A mind-bending achievement: Bosch is putting the world’s first curved instrument cluster in the cockpit of a mass-production vehicle. What has long since arrived in people’s living rooms at home and for the smartphone is now being put on the road by Bosch as the first of its kind in mass production. “The days of flat instrument displays are over. With the world’s first curved instrument cluster, Bosch is opening up a new dimension in vehicle cockpits,” says Steffen Berns, president of the Car Multimedia division. The “curved” instrument cluster will be celebrating its debut in the Innovision Cockpit of the new VW Touareg. This means that Volkswagen is now replacing analog display technology behind the steering wheel with a freely configurable, high-resolution, curved display. Depending on what the driver wants to see at any given time, the screen is able to display large-area navigation maps, driver information or the status of the assistance systems. The secret behind the sharpness and contrast of the new displays is a new manufacturing process, with which the instrument cluster reflects more than four times less light, even in the sunlight.
These days, everyone knows that the world is not flat. With a consistently digital, curved instrument display, Bosch is now proving that instrument clusters in the vehicle also no longer have to be flat. Its curvature mimics the natural curvature of the human eye. As a result, the driver is able to much better detect indicator lights and warning signals, even at the edge of the screen. This also gives it a clear advantage over the familiar curved monitors at home in the living room, where only one person can sit at the optimum viewing angle at any one time. In contrast, the curved instrument cluster in a vehicle always optimally accommodates the driver’s view. “Drivers benefit from curved instrument clusters in terms of safety and convenience. At the same time, this type of display gives automotive manufacturers greater freedom and more space in the design of the cockpit,” says Berns. Nowadays, automotive manufacturers increasingly want to avoid using mechanical switches, knobs, and controls. However, large-sized monitors are very high on the wish list – as is the curved instrument cluster made by Bosch. Beneath its surface, it combines a large number of digital displays, while taking up almost two centimeters less space than a non-curved screen of comparable size.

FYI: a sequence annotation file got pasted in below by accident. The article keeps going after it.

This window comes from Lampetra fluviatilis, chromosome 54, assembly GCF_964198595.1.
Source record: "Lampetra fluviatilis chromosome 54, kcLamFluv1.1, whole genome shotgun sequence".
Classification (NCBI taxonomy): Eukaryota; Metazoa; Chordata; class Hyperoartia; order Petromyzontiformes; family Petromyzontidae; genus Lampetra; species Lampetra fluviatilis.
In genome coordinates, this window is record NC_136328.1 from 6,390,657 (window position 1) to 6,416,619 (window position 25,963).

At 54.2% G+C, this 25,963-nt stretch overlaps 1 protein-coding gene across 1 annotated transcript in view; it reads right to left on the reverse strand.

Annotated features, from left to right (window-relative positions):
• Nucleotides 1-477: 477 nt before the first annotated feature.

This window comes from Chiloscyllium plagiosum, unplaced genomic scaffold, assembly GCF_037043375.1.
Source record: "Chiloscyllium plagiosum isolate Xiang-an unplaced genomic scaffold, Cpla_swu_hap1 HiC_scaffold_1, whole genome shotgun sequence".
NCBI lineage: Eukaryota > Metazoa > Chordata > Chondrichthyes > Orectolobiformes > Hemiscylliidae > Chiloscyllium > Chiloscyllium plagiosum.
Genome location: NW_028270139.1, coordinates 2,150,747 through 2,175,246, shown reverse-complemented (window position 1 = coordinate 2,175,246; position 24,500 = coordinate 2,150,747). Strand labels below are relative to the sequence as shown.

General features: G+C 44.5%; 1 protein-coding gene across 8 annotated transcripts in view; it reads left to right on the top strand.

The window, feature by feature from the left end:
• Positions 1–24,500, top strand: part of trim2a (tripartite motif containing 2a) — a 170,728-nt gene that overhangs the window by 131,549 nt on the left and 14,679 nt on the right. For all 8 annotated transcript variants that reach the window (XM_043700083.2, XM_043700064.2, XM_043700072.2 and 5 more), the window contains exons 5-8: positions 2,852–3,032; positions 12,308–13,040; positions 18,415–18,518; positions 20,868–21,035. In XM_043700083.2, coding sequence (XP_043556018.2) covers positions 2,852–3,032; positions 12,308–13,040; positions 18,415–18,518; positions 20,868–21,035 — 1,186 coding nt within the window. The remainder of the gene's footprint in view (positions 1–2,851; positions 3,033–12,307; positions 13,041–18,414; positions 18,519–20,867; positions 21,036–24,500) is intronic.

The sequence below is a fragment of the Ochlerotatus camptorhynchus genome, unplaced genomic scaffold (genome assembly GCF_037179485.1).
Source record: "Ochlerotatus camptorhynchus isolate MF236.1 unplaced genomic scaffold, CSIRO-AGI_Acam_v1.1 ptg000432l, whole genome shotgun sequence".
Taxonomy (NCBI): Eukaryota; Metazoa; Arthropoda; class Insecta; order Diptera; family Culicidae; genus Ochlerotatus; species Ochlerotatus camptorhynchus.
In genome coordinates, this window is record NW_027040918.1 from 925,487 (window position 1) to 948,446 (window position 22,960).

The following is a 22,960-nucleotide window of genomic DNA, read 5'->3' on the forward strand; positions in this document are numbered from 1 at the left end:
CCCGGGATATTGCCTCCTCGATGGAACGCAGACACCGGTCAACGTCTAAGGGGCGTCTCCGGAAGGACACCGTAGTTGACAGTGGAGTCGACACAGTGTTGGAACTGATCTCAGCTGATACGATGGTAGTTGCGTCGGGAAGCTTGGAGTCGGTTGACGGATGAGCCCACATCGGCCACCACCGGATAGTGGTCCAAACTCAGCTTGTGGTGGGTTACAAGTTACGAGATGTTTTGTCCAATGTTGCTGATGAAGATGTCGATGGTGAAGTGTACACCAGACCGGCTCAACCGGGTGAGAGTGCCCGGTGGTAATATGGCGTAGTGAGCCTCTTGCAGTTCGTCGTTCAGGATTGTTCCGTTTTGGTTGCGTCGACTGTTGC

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Source and photo credits: Bosch